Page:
Former Spurs director and Lord Sugar sidekick Paul Kemsley had purchased the rights to the Cosmos name and at the launch said; 

“We hope you get it. It’s gonna be huge. Support us. The Cosmos are back.”  

He talked about building a stadium, opening Cosmos-related restaurants and hotels in New York City and he predicted that he and Umbro will sell a fortune’s worth of shirts in Europe and Asia. The only thing is he never said when he would have a team up and running.

In trying to add the names and glamour, that the team of the 1970's and 1980's provided, the club has tried to appoint high profile names into what can best be described as nominal positions; Pele as Honorary President, Eric Cantona as Director of Football, Shep Messing and Carlos Alberto as International Ambassadors. Yet these are merely figureheads, with seemingly little actual input or effort being made. On his appointment, Cantona described it as

"..a wonderful project. It's kind of a mix between football and art"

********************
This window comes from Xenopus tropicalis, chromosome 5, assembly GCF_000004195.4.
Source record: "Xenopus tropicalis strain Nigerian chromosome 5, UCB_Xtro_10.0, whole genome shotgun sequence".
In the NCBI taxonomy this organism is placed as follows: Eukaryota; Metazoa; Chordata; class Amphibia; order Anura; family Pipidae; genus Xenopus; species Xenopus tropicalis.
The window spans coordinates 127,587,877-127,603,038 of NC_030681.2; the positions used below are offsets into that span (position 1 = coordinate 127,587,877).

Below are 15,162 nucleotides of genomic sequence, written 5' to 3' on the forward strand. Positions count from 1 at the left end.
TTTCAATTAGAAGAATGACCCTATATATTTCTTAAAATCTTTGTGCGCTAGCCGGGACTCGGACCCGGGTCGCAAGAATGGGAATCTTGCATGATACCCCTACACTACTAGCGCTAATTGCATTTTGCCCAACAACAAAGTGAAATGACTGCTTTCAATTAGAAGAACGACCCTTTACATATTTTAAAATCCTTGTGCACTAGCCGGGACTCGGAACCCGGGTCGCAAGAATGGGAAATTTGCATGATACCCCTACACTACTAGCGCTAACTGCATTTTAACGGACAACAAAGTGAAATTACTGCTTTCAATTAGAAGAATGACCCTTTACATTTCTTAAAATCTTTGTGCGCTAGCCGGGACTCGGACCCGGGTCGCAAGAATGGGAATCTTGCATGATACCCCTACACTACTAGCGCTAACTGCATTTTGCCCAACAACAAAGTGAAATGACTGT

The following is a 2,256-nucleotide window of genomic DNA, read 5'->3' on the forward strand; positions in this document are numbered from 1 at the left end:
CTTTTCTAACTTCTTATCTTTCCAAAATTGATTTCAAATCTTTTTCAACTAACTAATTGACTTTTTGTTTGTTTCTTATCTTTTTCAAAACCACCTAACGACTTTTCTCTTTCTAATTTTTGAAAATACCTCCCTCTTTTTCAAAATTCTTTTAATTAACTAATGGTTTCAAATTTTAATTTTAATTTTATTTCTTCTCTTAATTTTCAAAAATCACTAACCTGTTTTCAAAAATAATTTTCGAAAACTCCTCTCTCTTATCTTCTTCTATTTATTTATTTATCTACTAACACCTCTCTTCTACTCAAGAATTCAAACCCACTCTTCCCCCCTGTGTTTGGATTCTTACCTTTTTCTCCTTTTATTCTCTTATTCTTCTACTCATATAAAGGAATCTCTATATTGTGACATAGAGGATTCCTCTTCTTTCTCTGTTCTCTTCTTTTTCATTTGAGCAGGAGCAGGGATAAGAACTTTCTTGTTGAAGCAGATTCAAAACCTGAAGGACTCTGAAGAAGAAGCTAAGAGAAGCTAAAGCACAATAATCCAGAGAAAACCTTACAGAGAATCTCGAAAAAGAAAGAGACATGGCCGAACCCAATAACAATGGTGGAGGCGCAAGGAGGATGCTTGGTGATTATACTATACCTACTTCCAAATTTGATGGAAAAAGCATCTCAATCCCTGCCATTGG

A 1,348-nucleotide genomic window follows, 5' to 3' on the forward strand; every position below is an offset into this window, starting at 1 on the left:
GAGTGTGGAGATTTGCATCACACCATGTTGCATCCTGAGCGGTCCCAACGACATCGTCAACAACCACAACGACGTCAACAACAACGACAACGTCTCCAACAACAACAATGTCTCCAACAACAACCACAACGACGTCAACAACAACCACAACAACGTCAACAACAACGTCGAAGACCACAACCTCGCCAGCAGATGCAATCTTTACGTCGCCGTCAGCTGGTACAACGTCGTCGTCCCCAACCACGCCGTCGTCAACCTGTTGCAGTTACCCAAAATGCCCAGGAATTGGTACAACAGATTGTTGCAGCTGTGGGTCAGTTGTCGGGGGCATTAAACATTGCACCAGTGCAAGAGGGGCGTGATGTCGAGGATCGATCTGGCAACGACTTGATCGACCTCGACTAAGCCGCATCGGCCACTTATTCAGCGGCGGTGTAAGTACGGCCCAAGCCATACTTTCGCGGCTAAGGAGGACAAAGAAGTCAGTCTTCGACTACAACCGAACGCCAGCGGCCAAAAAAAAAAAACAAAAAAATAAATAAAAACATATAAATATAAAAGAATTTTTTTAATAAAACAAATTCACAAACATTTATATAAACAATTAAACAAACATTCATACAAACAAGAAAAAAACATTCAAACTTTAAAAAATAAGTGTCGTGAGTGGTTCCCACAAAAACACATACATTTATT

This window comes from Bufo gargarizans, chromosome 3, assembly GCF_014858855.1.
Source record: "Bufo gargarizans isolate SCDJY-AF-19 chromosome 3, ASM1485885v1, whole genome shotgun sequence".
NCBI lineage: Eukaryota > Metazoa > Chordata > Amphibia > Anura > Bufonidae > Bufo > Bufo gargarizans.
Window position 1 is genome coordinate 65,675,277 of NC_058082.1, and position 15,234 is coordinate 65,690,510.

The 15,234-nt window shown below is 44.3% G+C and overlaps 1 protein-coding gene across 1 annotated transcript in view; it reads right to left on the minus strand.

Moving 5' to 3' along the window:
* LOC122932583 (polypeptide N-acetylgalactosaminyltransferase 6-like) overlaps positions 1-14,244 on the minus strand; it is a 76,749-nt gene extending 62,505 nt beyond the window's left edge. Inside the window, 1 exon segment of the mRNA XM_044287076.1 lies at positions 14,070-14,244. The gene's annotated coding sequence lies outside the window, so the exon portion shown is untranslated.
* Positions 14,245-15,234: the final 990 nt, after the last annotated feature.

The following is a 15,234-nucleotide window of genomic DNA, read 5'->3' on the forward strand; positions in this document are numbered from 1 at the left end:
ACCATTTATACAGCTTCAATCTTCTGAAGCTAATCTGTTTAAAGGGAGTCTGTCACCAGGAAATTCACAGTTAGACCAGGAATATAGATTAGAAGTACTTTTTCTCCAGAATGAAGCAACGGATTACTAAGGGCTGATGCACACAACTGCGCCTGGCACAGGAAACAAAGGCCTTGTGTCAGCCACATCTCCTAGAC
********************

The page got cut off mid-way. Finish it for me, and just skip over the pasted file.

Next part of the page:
He didn't say which of the two facets would have the stronger emphasis though.

With former international Cobi Jones he aimed to develop a home-grown policy, playing on the strength of the two academies the club had up and running in New York and Los Angeles. The fact that the West Coast operation ceased operating last year and the New York where Cosmos linked up with the established Blau Weiss Gottschee club has hit problems. Late last year there were allegations coming from BWG that Cosmos hadn't met the financial commitments originally agreed. A visit to the Blau Weiss website makes reference to the Cosmos, but information is limited and greater emphasis is placed on a link-up with the US Soccer Development Academy.

Two years on from the glitzy re-launch Kemsley has departed, following financial difficulties for his property company, a couple of management restructures have taken place and only now do they have a plan in place to enter the third tier of US football in 2013. It remains to be seen whether they take that place.

The fact they have now, two years on finally committed to playing in the NASL can be looked at with a degree of scepticism. In avoiding the significant financial outlay required to join the MLS (their initial stated aim), they have instead joined a league which allows them to protect their own media and image rights. As chairman Seamus O'Brien told ESPN;

"Our goal is to own our own brand, media rights and player contracts. We realised we would be better off by investing that $100m (MLS buy-in fee) capital in our own brand and owning it"